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2017
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Into the caves of Balbalan
by Regino Wacas

For many years, the people of Balbalan, Kalinga were only mindful of gold mine tunnels beneath the towering mountains of this beautiful municipality.

Recently however, another kind of nature’s wealth stirred interest among the local folks – not manmade tunnels but natural caves adorned with beautiful rock formations.

The caves or liyang in the native tongue of Balbalan were discovered about the same time when people settled in the villages. In fact, villagers of Barangay Tawang frequented Dinugdugan Liang, to collect shiny black stones which they use to make into dinug or beads. But what lies deep within the caves – the beauty of their architecture and their importance to ecological balance – are all for the villagers. They regard the caves as ordinary natural tunnels where bats rest for the day and where the spirits of the mountain dwell. These superficial appreciations of the caves would be amplified with the conduct of the first-ever scientific expedition of these natural wonders.

Jumpstarting the expedition

Originally, the Multi-National Expedition Team (MCET) contacted Balincaguin Conservancy (BC) to have an expedition in its home area of Mabini, Pangasinan, but the BC’s officers felt there were not enough caves in Mabini to warrant a three-week, 12-member exploration team. So, BC contacted the Sierra Madre Outdoor Club (SMOC) and they suggested the caves of Barangay San Miguel, Baggao, Cagayan, starting with Duba Cave.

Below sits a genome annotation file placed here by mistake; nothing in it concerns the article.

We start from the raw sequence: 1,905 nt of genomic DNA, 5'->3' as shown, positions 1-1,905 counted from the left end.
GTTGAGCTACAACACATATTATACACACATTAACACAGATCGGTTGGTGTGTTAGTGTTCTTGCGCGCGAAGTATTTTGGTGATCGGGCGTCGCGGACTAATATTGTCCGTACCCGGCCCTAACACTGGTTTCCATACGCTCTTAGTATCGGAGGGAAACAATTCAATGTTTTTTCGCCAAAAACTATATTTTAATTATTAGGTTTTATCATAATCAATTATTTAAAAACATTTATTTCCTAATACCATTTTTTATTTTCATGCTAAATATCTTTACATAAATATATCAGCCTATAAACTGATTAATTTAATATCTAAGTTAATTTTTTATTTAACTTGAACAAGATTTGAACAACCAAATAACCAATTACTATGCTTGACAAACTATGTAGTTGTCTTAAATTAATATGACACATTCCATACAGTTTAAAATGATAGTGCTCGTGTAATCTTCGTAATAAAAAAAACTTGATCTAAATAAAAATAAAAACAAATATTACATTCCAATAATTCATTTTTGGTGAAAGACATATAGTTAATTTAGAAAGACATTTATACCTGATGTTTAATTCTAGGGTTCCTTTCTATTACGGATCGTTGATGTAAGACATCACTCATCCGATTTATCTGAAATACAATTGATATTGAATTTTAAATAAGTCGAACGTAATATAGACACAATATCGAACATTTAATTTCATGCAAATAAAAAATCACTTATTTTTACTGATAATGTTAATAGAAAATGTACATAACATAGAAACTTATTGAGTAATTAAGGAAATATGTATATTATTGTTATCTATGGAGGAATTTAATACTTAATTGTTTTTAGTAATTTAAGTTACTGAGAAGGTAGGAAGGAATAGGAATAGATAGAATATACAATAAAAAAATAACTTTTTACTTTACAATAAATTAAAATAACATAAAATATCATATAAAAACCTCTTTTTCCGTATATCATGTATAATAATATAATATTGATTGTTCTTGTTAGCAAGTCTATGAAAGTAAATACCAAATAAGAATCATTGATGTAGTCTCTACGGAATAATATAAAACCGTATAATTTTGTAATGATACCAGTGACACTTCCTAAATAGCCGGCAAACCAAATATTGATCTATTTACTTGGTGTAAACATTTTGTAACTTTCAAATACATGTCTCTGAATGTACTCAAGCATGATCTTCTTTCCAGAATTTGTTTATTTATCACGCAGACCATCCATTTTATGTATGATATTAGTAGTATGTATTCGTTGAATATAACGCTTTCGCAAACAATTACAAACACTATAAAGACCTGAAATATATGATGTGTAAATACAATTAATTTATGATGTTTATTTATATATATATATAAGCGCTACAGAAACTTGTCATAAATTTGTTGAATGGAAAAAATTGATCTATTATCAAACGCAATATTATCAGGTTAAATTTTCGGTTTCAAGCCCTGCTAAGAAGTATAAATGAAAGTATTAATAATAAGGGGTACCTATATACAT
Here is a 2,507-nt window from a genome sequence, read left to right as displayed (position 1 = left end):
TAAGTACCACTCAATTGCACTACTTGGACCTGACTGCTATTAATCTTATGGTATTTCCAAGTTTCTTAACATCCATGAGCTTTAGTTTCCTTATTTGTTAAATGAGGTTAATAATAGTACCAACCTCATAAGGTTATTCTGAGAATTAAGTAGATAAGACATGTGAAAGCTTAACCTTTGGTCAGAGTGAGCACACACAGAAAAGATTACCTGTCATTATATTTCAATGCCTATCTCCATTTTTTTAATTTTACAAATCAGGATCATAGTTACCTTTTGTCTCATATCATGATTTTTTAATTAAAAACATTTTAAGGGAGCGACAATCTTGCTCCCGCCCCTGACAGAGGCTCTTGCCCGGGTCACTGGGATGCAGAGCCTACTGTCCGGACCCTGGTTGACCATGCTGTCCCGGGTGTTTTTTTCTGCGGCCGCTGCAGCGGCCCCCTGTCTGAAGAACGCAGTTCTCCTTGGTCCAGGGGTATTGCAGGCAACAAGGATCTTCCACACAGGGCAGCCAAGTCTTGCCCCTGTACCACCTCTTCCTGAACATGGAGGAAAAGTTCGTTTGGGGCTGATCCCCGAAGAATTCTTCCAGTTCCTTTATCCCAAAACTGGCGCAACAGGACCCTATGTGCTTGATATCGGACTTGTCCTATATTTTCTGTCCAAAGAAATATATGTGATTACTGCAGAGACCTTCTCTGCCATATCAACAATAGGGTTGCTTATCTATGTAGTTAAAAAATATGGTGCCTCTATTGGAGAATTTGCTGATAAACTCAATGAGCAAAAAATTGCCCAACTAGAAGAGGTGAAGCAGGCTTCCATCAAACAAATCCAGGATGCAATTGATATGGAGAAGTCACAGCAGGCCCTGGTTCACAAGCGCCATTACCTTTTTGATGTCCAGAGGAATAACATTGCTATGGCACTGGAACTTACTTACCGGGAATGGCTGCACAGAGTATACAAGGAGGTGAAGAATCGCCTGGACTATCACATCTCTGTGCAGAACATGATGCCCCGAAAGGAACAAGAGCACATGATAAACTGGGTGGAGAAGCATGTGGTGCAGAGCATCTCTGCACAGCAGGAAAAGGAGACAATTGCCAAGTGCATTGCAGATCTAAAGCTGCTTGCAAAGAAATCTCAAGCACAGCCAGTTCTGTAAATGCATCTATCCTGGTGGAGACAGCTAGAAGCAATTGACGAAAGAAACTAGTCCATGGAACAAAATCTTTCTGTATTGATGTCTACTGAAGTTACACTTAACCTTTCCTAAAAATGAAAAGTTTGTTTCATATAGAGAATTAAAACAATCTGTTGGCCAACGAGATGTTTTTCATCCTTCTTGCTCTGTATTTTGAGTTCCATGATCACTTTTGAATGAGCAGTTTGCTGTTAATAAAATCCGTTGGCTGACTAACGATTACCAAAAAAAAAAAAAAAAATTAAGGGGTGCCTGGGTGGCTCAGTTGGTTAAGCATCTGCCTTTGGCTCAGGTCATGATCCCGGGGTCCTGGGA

By a stroke of luck, and in less than a month before the arrival of the MCET, BC performed a pilot trip to the Uguid Subterranean River located in Barangay Maling, Balbalan, as requested by the Provincial Culture and Tourism Committee, chaired by Board Member Camilo T. Lammawin Jr.

BC was impressed with the mountainous terrain, the cloud forest biome, the stories of the numerous caves in Balbalan, and most importantly, the support given by the local government units during the pilot trip. So much so that BC offered bringing the MCET to explore the caves of Balbalan.

Arriving on Jan. 9 in Tabuk City, the Northern Luzon International Caving Expedition Philippines (NLICEP) was greeted with a program and cultural show hosted by Gov. Jocel Baac, Vice Gov. Allen Jesse Mangaoang, Rep. Manuel Agyao, and Lammawin.

The team consisted of cavers from six countries. They are headed by Michael Laumans with fellow Germans Helmut Steiner, a biologist, and Dominik Frohlich, Matt Oliphant, a photographer; and Nancy Pistole, a cartographer both from the U.S.A.; Brazilians Rafael Camargo, a photographer, and Livia Cordeiro, a biologist; Lebanese Chadi Chaker and Joey AbouJaode; Jean-Pierre Bartholeyns and Marc Vandermeulen from Belgium; and Roman Hapka from Switzerland.